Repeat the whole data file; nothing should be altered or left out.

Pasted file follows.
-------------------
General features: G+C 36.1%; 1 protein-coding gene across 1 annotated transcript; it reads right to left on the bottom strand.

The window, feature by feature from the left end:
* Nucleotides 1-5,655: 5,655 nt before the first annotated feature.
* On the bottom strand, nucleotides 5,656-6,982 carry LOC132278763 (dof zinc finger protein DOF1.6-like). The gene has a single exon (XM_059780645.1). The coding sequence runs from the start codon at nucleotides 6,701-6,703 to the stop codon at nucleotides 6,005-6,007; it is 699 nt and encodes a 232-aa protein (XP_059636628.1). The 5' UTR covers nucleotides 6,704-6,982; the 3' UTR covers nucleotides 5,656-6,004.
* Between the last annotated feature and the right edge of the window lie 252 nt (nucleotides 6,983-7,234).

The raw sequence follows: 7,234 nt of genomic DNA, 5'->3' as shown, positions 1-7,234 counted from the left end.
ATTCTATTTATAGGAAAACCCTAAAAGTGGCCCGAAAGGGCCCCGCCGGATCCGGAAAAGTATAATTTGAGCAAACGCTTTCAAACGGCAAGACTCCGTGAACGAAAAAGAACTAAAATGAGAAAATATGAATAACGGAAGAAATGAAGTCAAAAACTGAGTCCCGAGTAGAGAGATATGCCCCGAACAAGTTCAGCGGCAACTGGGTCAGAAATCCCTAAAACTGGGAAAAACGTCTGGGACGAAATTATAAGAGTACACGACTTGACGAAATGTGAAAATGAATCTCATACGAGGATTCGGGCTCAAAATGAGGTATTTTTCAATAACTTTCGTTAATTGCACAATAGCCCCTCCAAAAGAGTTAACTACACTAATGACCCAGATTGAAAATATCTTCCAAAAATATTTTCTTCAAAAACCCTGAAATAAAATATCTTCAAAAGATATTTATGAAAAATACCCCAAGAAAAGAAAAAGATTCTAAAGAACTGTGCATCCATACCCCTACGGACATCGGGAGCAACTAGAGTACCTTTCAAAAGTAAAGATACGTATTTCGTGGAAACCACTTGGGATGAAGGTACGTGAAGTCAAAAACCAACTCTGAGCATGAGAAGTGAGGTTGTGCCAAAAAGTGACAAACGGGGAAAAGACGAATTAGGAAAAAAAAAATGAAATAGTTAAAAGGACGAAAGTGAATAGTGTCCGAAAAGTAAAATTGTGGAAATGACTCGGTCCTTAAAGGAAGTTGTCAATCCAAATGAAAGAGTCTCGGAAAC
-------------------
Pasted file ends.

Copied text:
General features: G+C 36.1%; 1 protein-coding gene across 1 annotated transcript; it reads right to left on the bottom strand.

The window, feature by feature from the left end:
* Nucleotides 1-5,655: 5,655 nt before the first annotated feature.
* On the bottom strand, nucleotides 5,656-6,982 carry LOC132278763 (dof zinc finger protein DOF1.6-like). The gene has a single exon (XM_059780645.1). The coding sequence runs from the start codon at nucleotides 6,701-6,703 to the stop codon at nucleotides 6,005-6,007; it is 699 nt and encodes a 232-aa protein (XP_059636628.1). The 5' UTR covers nucleotides 6,704-6,982; the 3' UTR covers nucleotides 5,656-6,004.
* Between the last annotated feature and the right edge of the window lie 252 nt (nucleotides 6,983-7,234).

The raw sequence follows: 7,234 nt of genomic DNA, 5'->3' as shown, positions 1-7,234 counted from the left end.
ATTCTATTTATAGGAAAACCCTAAAAGTGGCCCGAAAGGGCCCCGCCGGATCCGGAAAAGTATAATTTGAGCAAACGCTTTCAAACGGCAAGACTCCGTGAACGAAAAAGAACTAAAATGAGAAAATATGAATAACGGAAGAAATGAAGTCAAAAACTGAGTCCCGAGTAGAGAGATATGCCCCGAACAAGTTCAGCGGCAACTGGGTCAGAAATCCCTAAAACTGGGAAAAACGTCTGGGACGAAATTATAAGAGTACACGACTTGACGAAATGTGAAAATGAATCTCATACGAGGATTCGGGCTCAAAATGAGGTATTTTTCAATAACTTTCGTTAATTGCACAATAGCCCCTCCAAAAGAGTTAACTACACTAATGACCCAGATTGAAAATATCTTCCAAAAATATTTTCTTCAAAAACCCTGAAATAAAATATCTTCAAAAGATATTTATGAAAAATACCCCAAGAAAAGAAAAAGATTCTAAAGAACTGTGCATCCATACCCCTACGGACATCGGGAGCAACTAGAGTACCTTTCAAAAGTAAAGATACGTATTTCGTGGAAACCACTTGGGATGAAGGTACGTGAAGTCAAAAACCAACTCTGAGCATGAGAAGTGAGGTTGTGCCAAAAAGTGACAAACGGGGAAAAGACGAATTAGGAAAAAAAAAATGAAATAGTTAAAAGGACGAAAGTGAATAGTGTCCGAAAAGTAAAATTGTGGAAATGACTCGGTCCTTAAAGGAAGTTGTCAATCCAAATGAAAGAGTCTCGGAAAC